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Major Clothing Lines Launch Sustainable Apparel Coalition

Many of the world's biggest clothing manufacturers are banding together to measure and manage the environmental and social impacts that stain their industry.

Of all our possessions, clothing may seem largely benign in terms of environmental impact. Alas, it is not. From the water that goes into growing fibers to the fuel used to ship products to the working conditions in the factories and the waste that's left behind, our garb has a sometimes ugly backstory. In an effort to address, and clean up, this backstory, a number of major apparel companies, including VF Corp (The North Face, Wrangler, 7 For all Mankind and many other brands), Nike, New Balance, H&M and Patagonia, launched today the Sustainable Apparel Coalition.

photo of a clothesline with undergarments on it

Yep, one can make a compelling argument that the most sustainable pieces of new clothing are the ones that aren't made because, well, we really don't need a new wardrobe each season--as much that thick September issue of Vogue or Outside's gear guide tries to make us think otherwise. Still, it's good to see the apparel industry trying to lessen its impact.

The group's goals are to help manufacturers measure the harms linked to their products, using five categories: water use/quality; energy use/greenhouse gases; waste; chemicals/toxicity; social/labor. Last summer, the Outdoor Industry Association, through its Eco Working Group, released a beta version of the Eco Index, a tool by which apparel and gear makers could measure the environmental impacts created by their products. The tool quickly attracted the attention of many firms outside the outdoor industry. And it, along with Nike's Apparel Environmental Design Tool, serve as models upon which the Sustainable Apparel Coalition has built Version 1.0 of its Apparel Index. It plans to beta test this tool throughout the year.

The intent behind the Apparel Index is to create a tool that manufacuturers can use for internal efforts, toward designing, sourcing, shipping and recycling their apparel products with the environment in mind. However, a longer-term goal is to create a labelling system that consumers will be able to use in order to help guide their buying decisions.

The coalition is enlisting the help of academics and NGOs, including the Environmental Defense Fund, as well as the US EPA to serve as advisors and third-party verification partners on the project. It hopes to expand its membership, from the current 33 members to 40 different entities--including more footwear brands as well as logistics companies that play an integral part in the apparel supply chain--by June. By 2012, it hopes to have its governance and structure established enough to support an open membership so that more firms can join the effort.

Rick Ridgeway, chair of the coalition and vice president of environmental programs for Patagonia, said in a statement that the coalition is trying to "get in front of the growing need to measure and manage the environmental and social impacts of their products." The firms also hope that by binding together, they'll be able to share insights and drive innovations toward more sustainable materials and business practices.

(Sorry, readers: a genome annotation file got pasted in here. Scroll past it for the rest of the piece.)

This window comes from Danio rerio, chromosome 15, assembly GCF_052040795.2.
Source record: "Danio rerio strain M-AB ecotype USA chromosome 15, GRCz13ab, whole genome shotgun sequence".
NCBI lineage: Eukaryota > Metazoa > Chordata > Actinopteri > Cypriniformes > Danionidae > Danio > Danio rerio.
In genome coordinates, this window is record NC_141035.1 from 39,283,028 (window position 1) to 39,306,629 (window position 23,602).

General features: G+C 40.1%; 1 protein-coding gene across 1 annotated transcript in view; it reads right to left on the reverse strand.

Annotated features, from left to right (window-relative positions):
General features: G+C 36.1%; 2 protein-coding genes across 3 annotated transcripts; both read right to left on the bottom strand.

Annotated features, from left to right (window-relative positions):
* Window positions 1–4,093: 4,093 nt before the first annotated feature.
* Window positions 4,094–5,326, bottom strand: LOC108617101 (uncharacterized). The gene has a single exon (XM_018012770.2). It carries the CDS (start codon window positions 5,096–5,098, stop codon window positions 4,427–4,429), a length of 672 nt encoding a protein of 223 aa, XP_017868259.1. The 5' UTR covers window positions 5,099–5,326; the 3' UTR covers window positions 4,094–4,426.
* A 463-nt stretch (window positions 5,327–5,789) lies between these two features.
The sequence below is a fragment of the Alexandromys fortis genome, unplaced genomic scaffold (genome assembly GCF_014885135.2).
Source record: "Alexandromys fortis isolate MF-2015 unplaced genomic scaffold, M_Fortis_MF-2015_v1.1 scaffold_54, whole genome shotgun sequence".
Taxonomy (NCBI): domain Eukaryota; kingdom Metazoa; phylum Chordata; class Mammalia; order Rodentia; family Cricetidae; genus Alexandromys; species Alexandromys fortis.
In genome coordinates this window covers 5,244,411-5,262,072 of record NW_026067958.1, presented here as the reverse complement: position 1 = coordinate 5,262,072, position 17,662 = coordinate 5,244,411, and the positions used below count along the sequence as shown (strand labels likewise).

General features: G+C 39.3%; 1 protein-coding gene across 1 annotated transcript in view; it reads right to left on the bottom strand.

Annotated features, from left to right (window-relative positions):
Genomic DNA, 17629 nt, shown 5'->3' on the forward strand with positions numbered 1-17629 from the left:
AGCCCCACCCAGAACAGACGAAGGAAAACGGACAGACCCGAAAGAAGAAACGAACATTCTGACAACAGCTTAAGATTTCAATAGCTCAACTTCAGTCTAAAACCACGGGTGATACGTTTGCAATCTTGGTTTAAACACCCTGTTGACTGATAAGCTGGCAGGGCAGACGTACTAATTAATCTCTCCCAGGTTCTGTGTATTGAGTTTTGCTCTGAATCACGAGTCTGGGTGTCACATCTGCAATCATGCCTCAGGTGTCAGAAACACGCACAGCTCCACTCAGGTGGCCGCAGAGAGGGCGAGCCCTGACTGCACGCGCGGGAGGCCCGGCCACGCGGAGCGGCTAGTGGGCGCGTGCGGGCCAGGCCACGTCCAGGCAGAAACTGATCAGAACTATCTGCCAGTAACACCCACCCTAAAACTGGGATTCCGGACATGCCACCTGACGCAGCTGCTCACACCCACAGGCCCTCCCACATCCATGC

But how will these companies balance these desires against the need to advance their own brands? That could be one of the more interesting elements to watch as the coalition builds out its Apparel Index and seeks to attain and retail the trust of sustainability-minded consumers.

Mary Catherine O'Connor
Mary Catherine O’Connor writes about the environment, adventure sports, and technology.

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Another way to update your wardrbe in an eco-frienly manner is to learn to sew. If you have the inclination, you can effectively become your the manufacturer of your own wardrobe, thereby cutting out labor costs altogether and reducing the impact of shipping (the fabric may have been shipped to the store, but it was not then sent overseas to be constructed into a garment and then returned to the U.S.). As a plus, you also get garments that fit better than those that have been mass-produced.

Other options that people seldom consider include having old clothes restyled, incorporating used fabrics into new creations or going to a second-hand store to experiment with wild and unconventional styles. That’s a lot greener than the Nike production model!

By GDiFonzo on Thu, March 10, 2011 at 4:56 pm

I applaud the Sustainable Apparel Coalition for the green-geared Apparel Index, but you’re right: “One can make a compelling argument that the most sustainable pieces of new clothing are the ones that aren’t made because, well, we really don’t need a new wardrobe each season.” And as Lupe implies, the greenest way to go is to buy products made close to home. Bottom line, as with anything, the key is knowledge:

By Meredith Simonds on Thu, March 10, 2011 at 3:42 pm

I agree, Lupe, especially about Nike. I think apparel companies should address human rights as a parellel concern with environmentalism. I want to follow this story and see whether it really is a step toward change or just complete greenwash.

By GDiFonzo on Tue, March 08, 2011 at 9:50 pm

That sounds like a very good idea,until reality sets in,we know that most of apparel is been manufactured overseas, in countries that have no regulations on enviroment or labor,even if they have a few things in the books,there isn’t ENFORCEMENT,especially in china,it is hipocrytical to for this companies,especially nike to pretend that they are social and enviromental conscience when they are going overseas for CHEAP LABOR!

By lupe orellana on Sun, March 06, 2011 at 10:52 am

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